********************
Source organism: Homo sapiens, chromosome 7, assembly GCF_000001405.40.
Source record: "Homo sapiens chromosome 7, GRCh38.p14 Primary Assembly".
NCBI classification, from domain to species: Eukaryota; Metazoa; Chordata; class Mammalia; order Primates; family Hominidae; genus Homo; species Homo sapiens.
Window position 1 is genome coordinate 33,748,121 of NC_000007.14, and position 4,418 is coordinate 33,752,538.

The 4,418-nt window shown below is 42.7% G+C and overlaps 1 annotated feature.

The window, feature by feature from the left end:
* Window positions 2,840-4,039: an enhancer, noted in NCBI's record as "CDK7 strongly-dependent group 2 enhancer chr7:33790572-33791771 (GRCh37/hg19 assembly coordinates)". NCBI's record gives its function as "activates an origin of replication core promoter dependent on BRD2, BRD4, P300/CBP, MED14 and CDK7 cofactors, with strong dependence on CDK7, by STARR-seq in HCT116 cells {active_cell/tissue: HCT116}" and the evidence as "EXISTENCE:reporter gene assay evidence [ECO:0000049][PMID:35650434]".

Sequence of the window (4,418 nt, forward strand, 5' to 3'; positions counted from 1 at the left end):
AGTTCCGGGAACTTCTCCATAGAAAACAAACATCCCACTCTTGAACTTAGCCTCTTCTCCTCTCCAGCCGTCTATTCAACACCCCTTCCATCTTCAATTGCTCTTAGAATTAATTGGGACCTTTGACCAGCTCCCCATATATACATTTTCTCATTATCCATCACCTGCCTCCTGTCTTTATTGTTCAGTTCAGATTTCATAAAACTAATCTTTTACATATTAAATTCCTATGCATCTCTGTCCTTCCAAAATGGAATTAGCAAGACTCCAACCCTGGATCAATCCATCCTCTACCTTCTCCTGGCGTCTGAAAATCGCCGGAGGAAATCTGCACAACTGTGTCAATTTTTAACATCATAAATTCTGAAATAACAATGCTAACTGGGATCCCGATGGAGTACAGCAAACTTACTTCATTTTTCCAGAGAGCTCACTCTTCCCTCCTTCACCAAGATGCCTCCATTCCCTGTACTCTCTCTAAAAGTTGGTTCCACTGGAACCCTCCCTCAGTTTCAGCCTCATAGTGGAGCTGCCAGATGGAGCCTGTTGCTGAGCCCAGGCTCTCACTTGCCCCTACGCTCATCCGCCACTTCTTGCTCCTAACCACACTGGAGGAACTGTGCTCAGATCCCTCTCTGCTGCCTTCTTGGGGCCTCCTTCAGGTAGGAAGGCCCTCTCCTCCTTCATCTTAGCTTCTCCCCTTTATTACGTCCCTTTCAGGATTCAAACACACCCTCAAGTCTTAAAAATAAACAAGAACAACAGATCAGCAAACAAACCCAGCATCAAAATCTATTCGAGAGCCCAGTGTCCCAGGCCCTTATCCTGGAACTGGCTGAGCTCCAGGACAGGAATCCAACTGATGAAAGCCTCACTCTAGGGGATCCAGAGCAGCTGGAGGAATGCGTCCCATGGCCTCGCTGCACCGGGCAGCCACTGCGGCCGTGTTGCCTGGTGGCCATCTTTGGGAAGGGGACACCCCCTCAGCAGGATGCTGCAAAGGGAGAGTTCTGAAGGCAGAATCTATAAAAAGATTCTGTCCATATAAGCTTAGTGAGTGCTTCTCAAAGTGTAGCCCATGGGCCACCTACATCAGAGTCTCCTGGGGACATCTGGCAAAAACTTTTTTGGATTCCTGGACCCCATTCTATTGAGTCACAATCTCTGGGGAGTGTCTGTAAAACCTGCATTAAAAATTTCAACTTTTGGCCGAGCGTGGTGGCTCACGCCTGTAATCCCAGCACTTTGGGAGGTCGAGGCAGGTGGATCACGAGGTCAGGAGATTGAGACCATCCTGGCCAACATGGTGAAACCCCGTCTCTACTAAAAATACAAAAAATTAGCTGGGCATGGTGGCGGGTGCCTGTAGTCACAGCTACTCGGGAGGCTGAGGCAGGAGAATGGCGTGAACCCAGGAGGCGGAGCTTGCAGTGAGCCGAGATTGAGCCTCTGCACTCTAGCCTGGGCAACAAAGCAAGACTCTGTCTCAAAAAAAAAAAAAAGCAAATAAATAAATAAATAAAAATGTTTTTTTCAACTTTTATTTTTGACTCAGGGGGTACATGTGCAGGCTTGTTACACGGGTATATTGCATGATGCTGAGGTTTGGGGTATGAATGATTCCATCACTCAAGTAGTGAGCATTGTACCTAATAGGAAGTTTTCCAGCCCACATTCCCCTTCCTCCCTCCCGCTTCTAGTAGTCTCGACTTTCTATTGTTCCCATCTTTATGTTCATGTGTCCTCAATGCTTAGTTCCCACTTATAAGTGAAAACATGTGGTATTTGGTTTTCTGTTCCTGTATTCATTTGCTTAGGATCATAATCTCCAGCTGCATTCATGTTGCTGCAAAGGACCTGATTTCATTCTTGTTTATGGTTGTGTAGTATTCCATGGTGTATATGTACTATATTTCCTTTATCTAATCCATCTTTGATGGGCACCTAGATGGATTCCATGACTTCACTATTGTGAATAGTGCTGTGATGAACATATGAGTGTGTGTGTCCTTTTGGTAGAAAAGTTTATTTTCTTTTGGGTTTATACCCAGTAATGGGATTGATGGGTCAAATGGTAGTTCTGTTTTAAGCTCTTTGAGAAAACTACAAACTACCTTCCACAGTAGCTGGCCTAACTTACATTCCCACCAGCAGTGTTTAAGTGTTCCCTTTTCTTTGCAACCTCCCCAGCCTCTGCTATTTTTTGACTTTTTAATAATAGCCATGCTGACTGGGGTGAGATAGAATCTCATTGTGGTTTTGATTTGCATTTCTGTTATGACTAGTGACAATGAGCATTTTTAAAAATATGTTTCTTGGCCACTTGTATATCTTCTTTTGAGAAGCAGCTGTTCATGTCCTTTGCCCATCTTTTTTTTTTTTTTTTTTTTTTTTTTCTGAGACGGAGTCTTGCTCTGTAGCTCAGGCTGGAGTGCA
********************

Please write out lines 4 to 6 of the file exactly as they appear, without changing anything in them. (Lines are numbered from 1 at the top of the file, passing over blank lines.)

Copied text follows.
Window position 1 is genome coordinate 33,748,121 of NC_000007.14, and position 4,418 is coordinate 33,752,538.

The 4,418-nt window shown below is 42.7% G+C and overlaps 1 annotated feature.

The window, feature by feature from the left end: